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Family history name variations

Tips and tricks for handling name variations in family history

Guest Author
24 February 2021

What's in a name? Quite a lot when it comes to family history, actually. Daniel M. Lynch explains how to overcome the most common challenges genealogists face with name variations.

From census records to passenger lists many of our favorite sources for family information captured a variety of spellings, handwritings, and abbreviations.  As those historical collections have been digitized and transcribed, modern-day technicians may struggle to correctly interpret and preserve an entry from long ago.

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For family history enthusiasts in North America, a challenge with name variations rings especially true as we are a continent of immigrants and their descendants. By understanding more about name variants, for both first names, and surnames, you’ll be better equipped to anticipate the challenges and employ the proper strategy to find the person you’re looking for.  There are three general categories that contribute to name variants – alternate spellings of surnames, abbreviations of first names, and transcription errors.

Alternate spellings in family surnames

A widespread myth shared among family historians is often used to explain variant spellings of surnames; 

“The government changed the name at Ellis Island.”

Truth is, passenger lists were created at the port of departure, not upon arrival and there is not a single documented case of a family name being changed at Ellis Island.

Many alternate spellings of surnames have evolved over many generations and differ from one ethnic group to another. Language barriers, literacy, and a desire to be viewed as American shortly after arrival likely account for many of the alternate spellings in use today. 

In some cases, the spelling variations are simple and subtle (e.g. – Phalen spelled as Phelan), in other cases the removal of a space or changing of one letter can also seem simple but have a big impact (e.g. – La Sorda, Lasorda, Lo Sardo, Losardo).  Even some members within the same family adopted different spelling variations (e.g. – O’Rourke vs. Rourke).

Single character wildcards can be used to accommodate for these name variants while searching (e.g. – L?s?rd? would capture Lasorda and Losardo).  If your family history research includes one or more surnames prone to multiple spelling variants, consider how you can use wild cards or advanced search filters to locate those ancestors.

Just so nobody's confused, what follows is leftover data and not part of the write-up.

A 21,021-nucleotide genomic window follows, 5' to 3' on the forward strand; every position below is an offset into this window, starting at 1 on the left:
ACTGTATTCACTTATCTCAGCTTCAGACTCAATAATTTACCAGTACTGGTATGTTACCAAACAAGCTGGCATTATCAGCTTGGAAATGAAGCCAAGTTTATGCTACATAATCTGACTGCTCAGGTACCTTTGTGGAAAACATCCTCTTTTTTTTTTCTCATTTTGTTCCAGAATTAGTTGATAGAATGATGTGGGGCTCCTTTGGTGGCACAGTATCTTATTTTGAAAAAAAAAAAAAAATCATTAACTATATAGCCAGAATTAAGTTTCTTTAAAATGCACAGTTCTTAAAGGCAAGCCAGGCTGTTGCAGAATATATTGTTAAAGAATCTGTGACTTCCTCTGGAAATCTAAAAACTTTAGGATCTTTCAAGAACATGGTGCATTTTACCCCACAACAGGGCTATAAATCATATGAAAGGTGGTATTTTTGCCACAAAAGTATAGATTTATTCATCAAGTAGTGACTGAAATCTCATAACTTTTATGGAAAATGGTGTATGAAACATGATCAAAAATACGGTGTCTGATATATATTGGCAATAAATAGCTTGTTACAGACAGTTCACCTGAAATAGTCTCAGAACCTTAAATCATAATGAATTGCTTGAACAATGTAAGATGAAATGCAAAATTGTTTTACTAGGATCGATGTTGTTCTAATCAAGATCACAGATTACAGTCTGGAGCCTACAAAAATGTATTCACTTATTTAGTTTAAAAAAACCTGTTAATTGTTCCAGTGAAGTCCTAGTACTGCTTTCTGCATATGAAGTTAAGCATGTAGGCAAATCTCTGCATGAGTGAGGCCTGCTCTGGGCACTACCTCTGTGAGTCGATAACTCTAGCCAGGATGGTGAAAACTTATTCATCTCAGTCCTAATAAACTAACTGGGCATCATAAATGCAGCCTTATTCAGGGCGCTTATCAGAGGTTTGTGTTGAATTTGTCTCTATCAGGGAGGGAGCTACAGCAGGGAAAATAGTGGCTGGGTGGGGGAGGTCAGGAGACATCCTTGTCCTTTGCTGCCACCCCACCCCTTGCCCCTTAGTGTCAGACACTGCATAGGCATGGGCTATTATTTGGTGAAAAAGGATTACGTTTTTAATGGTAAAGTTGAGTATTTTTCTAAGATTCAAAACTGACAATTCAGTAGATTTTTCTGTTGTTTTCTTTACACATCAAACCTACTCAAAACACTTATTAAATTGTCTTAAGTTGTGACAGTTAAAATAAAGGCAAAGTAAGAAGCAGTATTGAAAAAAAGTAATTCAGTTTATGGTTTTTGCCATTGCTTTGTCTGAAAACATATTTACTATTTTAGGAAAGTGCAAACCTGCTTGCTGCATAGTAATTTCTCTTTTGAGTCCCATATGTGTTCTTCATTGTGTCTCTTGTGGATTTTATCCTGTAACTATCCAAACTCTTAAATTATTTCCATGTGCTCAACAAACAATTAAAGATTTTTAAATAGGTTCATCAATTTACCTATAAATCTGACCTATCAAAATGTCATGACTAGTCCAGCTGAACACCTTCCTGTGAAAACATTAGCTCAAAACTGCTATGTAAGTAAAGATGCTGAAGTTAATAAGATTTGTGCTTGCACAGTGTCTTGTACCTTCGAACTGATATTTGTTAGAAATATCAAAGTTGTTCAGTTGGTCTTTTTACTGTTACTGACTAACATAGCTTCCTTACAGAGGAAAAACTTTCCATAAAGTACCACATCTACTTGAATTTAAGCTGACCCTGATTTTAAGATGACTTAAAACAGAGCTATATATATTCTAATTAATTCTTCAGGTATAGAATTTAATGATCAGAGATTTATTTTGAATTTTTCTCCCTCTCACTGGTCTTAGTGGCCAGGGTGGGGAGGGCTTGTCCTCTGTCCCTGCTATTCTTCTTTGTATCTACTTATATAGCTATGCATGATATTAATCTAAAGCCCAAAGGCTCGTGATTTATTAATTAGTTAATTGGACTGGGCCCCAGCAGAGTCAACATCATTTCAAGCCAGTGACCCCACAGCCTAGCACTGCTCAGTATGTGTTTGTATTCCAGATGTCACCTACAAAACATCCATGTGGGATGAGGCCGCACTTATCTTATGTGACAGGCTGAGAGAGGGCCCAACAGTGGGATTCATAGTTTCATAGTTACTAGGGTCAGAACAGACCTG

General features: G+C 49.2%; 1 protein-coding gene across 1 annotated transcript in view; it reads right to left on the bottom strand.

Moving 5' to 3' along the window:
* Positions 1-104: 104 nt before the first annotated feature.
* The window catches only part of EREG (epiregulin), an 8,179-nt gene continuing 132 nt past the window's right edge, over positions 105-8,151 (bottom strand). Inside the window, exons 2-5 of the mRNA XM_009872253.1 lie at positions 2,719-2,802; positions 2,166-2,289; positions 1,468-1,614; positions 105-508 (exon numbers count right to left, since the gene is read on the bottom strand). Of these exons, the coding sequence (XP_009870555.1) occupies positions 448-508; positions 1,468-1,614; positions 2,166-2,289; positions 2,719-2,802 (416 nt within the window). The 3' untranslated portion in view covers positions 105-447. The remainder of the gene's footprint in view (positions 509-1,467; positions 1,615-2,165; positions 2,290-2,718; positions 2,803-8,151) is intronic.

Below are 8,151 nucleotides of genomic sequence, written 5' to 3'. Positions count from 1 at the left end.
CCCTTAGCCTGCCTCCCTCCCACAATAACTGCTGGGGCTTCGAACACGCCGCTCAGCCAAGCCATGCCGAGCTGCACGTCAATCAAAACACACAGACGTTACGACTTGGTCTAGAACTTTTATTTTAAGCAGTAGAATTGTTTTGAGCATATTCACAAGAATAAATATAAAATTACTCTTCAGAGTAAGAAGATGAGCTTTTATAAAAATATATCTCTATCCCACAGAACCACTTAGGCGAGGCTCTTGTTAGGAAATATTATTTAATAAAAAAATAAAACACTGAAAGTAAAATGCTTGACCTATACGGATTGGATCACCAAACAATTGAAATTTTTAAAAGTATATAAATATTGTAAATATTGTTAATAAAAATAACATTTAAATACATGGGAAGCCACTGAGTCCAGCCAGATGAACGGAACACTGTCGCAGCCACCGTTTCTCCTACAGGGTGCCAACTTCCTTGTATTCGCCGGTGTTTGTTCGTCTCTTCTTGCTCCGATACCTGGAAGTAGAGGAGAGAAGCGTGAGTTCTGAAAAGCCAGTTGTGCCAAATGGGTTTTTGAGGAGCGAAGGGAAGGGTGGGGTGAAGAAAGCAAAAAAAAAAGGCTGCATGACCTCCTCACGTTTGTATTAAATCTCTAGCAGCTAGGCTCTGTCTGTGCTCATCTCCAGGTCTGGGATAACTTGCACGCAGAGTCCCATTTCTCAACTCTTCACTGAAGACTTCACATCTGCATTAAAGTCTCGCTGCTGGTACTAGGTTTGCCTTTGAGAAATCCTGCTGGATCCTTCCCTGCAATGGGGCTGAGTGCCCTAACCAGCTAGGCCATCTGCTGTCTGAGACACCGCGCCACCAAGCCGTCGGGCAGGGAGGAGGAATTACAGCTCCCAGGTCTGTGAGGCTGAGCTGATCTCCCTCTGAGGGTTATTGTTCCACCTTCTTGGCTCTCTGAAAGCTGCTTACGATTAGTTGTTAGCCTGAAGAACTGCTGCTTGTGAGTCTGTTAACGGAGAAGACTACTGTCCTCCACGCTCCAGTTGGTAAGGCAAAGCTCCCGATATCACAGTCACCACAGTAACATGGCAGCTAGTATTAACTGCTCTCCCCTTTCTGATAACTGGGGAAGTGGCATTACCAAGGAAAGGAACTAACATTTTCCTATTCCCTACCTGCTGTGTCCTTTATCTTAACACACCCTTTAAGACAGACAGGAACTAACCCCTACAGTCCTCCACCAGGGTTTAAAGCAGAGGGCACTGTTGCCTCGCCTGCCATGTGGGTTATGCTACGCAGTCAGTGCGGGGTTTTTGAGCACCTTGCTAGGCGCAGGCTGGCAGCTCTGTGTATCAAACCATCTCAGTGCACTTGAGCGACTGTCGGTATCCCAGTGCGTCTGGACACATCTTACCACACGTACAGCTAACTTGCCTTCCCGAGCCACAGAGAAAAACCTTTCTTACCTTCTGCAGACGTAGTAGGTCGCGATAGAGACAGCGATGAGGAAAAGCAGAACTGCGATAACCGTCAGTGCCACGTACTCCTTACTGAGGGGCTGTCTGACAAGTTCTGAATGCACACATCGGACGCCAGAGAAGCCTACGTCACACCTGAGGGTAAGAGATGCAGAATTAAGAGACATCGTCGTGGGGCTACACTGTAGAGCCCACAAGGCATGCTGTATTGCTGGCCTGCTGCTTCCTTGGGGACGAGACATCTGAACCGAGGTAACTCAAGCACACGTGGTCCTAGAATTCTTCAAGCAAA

Abbreviations in first names

Abbreviations are more commonly found in association with given names rather than surnames.  While there were no set standards in place, most abbreviations are easily interpreted.  Certain names, however, have more than one variation making it more difficult to search an online index without using some form of wildcard or other filter to capture all possible variants.

For example:

  • William was often abbreviated as Wm
  • Thomas as Thos or Tom
  • Patrick as Pat or Patk or Patr
  • Daniel as Dan or Danl or Danny
  • Margaret as Maggie
  • Elizabeth as Beth or Eliza

When searching for an ancestor, be mindful that an exact search for a given name may unintentionally hide an ancestor from view if the original record or transcription used an abbreviation. Use Findmypast's name variant tool to overcome this problem. It takes different name variations into account when searching.

Name variant tool on Findmypast

Also, try using a wildcard (e.g. – Pa* to find any name beginning with “Pa,”) followed by any combination of letters.  This will work for many, but not all abbreviations (e.g. – Lizzie as an abbreviation for Elizabeth).  

Transcription errors

In addition to alternate spellings and abbreviations, one unintended source of name variations ties to keystroke errors made during the transcription process.  As technicians transcribe family history records, they seek to preserve content exactly as it appears in the historical original.  Despite best efforts, errors do occur and names can be unintentionally altered.  If this mistake occurs for the lead letter of a given name or surname of an ancestor, it can have a significant impact by excluding the record from search results.

Name variations in family history

If you encounter difficulties searching for an ancestor, particularly if your search yields zero results, be sure to make the most of the advanced search features and wild card search capabilities that Findmypast provides. We're here to help connect you to your family stories and make it as easy possible.